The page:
No, it was not the chirping of the insects that she had an aversion to. It was the low-pitched croaking sounds that made her cringe. She should have taken them in stride as she did the other sounds in the vast outdoors but she did not like them. These were the sounds that told her that they were out there.
Every time she heard the sound she was again transformed into the little girl with her chestnut brown hair in Pocahontas pigtails. You would think that after so many years she would have lost the aversion for those particular sounds as well as the creatures that made them.
You see, when she was about three years old and lived in Florida, she had become accustomed to those sounds and at that time she did not dislike the creatures that make them.
That is until the hot and humid summer day before every dwelling had the thing that we all take for granted now, air conditioning. You see her mother let her play in the bathtub with cool water to help her cope with the sweltering heat and humidity. Bear in mind that in the 1960’s windows were of the Jalousie type. These were made of 4 inch slats of glass that cranked to open and close them. On this particular day, so many years ago, the windows were cranked open and it seems that there must not have been a screen. She was sitting in the tub singing and playing with her bathtub toys as her mother often let her do on such days. There was a little yellow floating duck and some floating fishes. She liked to use her fishing pole to catch the little fishes. Of course, this was a toy and the hook was made or plastic, but she was so proud when she could “hook” a fish.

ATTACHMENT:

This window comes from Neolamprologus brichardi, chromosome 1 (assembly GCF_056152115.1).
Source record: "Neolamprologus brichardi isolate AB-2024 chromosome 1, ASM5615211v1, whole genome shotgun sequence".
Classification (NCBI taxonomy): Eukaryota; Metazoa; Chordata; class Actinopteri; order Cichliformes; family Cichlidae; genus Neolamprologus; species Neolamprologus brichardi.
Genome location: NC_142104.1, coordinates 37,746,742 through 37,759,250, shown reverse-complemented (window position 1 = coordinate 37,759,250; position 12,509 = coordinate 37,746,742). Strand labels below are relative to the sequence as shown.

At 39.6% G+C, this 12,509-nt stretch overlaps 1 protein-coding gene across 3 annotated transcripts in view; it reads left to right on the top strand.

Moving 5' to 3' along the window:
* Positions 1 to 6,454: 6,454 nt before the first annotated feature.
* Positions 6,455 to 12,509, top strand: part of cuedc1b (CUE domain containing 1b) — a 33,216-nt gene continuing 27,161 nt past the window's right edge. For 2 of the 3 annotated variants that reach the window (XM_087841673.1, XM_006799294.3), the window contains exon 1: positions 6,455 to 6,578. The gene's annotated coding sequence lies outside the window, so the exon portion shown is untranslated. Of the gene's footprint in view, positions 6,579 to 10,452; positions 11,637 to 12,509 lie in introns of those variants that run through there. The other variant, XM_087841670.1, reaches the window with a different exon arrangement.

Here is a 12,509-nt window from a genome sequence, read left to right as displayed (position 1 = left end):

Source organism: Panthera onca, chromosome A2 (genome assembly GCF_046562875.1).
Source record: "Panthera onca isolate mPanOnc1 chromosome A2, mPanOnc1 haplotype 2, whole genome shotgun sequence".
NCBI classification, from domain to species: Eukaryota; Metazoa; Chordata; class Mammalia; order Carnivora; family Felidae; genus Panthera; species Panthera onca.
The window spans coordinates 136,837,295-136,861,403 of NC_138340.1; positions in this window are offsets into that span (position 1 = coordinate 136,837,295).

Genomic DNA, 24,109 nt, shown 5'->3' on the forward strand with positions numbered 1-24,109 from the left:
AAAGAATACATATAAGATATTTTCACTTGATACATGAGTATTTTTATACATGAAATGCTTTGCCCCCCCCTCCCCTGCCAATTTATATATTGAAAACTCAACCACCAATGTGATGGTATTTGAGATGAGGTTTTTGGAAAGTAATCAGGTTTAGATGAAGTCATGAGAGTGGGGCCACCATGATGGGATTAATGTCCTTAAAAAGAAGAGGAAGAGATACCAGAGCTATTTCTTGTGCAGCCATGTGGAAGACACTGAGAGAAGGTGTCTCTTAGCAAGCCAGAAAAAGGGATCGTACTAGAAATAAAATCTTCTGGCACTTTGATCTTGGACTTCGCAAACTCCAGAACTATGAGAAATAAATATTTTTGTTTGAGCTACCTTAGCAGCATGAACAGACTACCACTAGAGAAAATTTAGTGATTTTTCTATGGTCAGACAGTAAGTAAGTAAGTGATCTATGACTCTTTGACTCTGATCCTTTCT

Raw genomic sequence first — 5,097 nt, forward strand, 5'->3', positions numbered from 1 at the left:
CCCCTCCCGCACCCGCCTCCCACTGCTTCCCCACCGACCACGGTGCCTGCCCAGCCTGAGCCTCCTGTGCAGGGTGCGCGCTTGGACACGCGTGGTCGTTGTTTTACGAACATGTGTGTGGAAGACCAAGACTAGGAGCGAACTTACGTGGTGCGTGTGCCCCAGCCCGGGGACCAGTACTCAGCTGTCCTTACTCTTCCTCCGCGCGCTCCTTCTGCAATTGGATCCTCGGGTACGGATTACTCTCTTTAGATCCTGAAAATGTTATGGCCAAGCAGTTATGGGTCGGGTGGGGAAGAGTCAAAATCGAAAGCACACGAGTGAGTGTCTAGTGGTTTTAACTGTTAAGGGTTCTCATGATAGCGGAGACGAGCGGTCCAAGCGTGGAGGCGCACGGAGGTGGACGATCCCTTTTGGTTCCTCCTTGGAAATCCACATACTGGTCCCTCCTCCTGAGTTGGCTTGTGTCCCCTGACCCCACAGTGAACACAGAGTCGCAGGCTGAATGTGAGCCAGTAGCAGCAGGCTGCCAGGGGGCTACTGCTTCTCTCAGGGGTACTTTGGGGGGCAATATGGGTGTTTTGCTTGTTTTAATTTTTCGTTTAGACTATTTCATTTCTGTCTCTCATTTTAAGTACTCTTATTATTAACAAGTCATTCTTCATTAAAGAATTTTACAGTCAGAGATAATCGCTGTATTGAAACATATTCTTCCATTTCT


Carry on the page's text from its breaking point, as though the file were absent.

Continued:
All of a sudden, splash! Not just splash, but a huge splash, right in front of her. She blinked the water out of her eyes and then she saw it. The gigantic two-inch slimy green frog. There it was, swimming in the bathtub with her, trying to use her as a lily pad! She screamed and screamed and screamed. Her mother managed to calm her after what seemed like an eternity. Her mother was not able to convince her that it wasn’t one of those huge frogs that it was told lived in the Everglades, not so far away.
It is no wonder that she still has an aversion to frogs.